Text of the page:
Sheffield United have endured a winless start upon their return to the Premier League but it has not been without its highlights. Gustavo Hamer, their £15m signing from Coventry, offers encouragement that they have what it takes to stay up.

Hamer scored a sensational goal against Nottingham Forest on his Premier League debut, worked tirelessly in a narrow defeat to Manchester City and was instrumental at home to Everton – setting up Cameron Archer for the second goal with the pass of the match.

Two elements are surely going to be key for Sheffield United – hard work and quality. Hamer has shown both in abundance. The Brazilian-born Dutchman plays with personality too, something Blades boss Paul Heckingbottom spotted in him years ago.

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FREE TO WATCH: Highlights from Sheffield United’s Premier League clash with Everton

He recalls watching one of Hamer’s early appearances for Coventry with a colleague. “I said, ‘I would like to work with him’. He is tenacious. He is all action. He is brave to get on the ball, he is not scared to risk the ball, he is prepared to make things happen.”

That hooked pass to Archer was superb. It does not register as his first assist in a Sheffield United shirt, the striker’s shot ricocheting in off Jordan Pickford for an own goal, but it demonstrated this ability to create. The pass was unsighted but he had a picture.

That capacity to create is going to be crucial for a team looking to rebuild their attack while adjusting to a higher level following the sale of star man Iliman Ndiaye. Hamer is a risk taker, occasionally dispossessed in deeper areas. But he cannot be discouraged.

“I do not want any fear in the team,” Heckingbottom tells Sky Sports. “If we give the ball away I am not bothered. I am bothered if somebody does not want to get on the ball. If you do not want to get on the ball, that is when you are a problem for us.

“You cannot be not getting on the ball because you are fearful of making mistakes. You cannot be not making the back post because you are fearful of missing a chance. You just can’t. We have to play without fear to have any chance of competing.”

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Watch the best angles of Gustavo Hamer’s incredible strike against Nottingham Forest

At Coventry, his manager Mark Robins once joked that Hamer’s delivery from corners was being affected by him concentrating on clapping his adoring supporters rather than putting the ball into the box. “I am sure he loves the adulation,” claimed Robins.

But his new team need a bit of that.

A player who wants to the centre of attention on the biggest stage.

“We lost a couple of big players, big personalities,” says Heckingbottom. “So, we needed to replace them with big players and big personalities. It was really important that we did that. We tried to recruit character, recruit Premier League quality and athleticism.”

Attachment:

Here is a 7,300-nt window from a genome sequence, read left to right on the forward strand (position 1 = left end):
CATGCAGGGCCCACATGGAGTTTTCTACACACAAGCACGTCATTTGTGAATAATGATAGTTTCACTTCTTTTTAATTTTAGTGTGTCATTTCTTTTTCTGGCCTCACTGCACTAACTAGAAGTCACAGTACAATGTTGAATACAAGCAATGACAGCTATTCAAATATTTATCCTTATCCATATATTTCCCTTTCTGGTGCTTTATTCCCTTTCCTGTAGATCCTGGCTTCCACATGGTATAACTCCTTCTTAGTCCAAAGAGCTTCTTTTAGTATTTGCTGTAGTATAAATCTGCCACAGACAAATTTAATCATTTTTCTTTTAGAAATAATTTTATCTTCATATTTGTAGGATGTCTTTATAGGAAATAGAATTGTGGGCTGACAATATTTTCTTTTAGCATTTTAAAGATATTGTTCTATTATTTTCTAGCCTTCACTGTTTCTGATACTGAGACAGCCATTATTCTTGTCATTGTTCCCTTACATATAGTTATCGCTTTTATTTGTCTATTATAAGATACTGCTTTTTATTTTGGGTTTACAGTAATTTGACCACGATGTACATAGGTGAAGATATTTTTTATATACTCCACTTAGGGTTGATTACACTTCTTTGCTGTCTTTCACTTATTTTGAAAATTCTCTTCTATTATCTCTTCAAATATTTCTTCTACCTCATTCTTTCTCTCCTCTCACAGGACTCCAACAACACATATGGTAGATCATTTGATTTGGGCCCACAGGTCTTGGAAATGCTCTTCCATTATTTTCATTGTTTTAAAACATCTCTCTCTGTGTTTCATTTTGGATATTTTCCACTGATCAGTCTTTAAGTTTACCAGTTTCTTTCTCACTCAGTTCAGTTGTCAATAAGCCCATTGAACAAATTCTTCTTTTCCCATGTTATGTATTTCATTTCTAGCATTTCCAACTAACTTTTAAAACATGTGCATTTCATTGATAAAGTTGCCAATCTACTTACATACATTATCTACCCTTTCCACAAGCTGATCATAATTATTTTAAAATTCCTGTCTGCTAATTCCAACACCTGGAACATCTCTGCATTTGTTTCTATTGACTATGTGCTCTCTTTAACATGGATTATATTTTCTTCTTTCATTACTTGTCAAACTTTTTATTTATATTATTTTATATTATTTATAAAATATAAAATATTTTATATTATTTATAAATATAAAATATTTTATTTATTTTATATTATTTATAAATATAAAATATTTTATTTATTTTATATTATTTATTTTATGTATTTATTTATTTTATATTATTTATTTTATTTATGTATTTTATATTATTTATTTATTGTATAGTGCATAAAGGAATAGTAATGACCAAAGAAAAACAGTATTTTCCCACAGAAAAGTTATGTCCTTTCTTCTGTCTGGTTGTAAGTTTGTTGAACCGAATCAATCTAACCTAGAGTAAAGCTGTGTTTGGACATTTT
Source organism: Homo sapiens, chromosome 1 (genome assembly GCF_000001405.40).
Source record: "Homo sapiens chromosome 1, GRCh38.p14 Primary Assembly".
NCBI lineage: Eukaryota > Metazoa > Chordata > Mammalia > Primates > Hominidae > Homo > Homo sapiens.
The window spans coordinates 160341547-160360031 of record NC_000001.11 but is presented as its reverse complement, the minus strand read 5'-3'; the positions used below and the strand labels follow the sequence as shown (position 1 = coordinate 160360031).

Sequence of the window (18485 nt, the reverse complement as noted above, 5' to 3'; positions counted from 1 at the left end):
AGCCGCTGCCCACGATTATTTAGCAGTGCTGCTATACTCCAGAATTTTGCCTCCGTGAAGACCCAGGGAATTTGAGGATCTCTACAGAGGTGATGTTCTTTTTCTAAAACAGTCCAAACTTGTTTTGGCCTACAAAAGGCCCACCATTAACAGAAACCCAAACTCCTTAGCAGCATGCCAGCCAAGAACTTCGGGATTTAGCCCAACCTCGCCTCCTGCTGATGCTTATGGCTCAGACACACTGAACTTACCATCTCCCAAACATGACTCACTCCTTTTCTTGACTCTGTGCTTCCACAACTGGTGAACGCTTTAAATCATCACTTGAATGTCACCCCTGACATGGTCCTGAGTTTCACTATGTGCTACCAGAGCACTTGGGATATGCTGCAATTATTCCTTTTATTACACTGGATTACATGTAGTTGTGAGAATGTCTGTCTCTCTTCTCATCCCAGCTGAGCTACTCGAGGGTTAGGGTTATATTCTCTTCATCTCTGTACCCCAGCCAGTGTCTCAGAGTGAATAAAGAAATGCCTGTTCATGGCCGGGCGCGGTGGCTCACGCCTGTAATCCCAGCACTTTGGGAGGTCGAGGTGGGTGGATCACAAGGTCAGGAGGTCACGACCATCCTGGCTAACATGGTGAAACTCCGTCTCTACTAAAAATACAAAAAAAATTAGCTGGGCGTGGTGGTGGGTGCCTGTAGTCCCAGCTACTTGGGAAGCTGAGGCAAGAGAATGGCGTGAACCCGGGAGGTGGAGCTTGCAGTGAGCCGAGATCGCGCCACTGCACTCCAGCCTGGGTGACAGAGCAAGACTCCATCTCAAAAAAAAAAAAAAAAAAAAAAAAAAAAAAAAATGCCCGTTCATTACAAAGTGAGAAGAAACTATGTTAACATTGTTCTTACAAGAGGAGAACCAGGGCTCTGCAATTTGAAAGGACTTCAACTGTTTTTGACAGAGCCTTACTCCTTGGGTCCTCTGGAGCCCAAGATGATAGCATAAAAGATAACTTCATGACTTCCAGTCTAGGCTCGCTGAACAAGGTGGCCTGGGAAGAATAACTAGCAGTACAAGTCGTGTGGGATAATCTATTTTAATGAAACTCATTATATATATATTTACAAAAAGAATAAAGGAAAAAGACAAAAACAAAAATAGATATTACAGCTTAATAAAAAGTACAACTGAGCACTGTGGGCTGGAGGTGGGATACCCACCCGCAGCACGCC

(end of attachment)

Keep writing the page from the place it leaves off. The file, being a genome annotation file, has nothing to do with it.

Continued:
That athleticism has stood out too.

Even late in the game against Everton, Hamer was doing his defensive work, blocking a shot from Dwight McNeil in the 96th minute of the game and winning it back again in the 97th minute. It was impressive given what he had already put in off the ball.

That conspicuous effort has been a feature of Hamer’s game in these first three Premier League appearances. Against Manchester City, in particular, the sight of him joining the attacks and then sprinting, head down, back into position was an abiding memory.

The data shows that Hamer is registering 11.44 sprinting pressures per 90 minutes in the Premier League this season. A sprinting pressure is defined as an occasion when a player closes down an opponent at a sustained speed of 25 kilometres per hour or greater.

Sheffield United's Gustavo Hamer ranks highly for sprinting pressures in the Premier League this season

Hamer ranks second in the Premier League for those sprinting pressures. His average sustained maximum speed when pressing is the fifth highest of anyone too. He is closing down opponents at pace and he is doing it often. Just the intensity that his team needs.

“He will compete, he will tackle, he will run back,” says Heckingbottom. “People like that are infectious.” Indeed, that is the manager’s hope. “If you are able to acquire people like that, you are almost sending that message to other people, aren’t you?”

Sheffield United's Gustavo Hamer ranks highly for average maximum sustained speed when pressing in the Premier League this season

That enthusiasm can see Hamer find himself in a variety of different positions. His goal against Forest came from the left edge of the penalty box. His cross to the feet of Oli McBurnie for the equaliser against Everton came from out on the right wing.

His manager wants flexibility – and discipline. “Within our tactical framework, he just needs to know his role, depending on our tactical setup and what shape the opposition is playing, and we will be on at him on that 100 per cent. We want that really clear,” he says.

But the role is unlikely to stay the same. “If we are a three-man midfield he could be one of the 8s. If we are playing two 6s he could be one of them if we are playing a 10. Or he could be one of the 10s if we are playing three forward. He has that versatility.”

Whether floating behind the forwards or popping up in wide areas, it is already clear that getting the best from Hamer will be key to Sheffield United’s hopes. “I would not want to pigeon-hole him and put shackles on him on the pitch,” concludes Heckingbottom.

“When we have the ball, he can do what he wants.”

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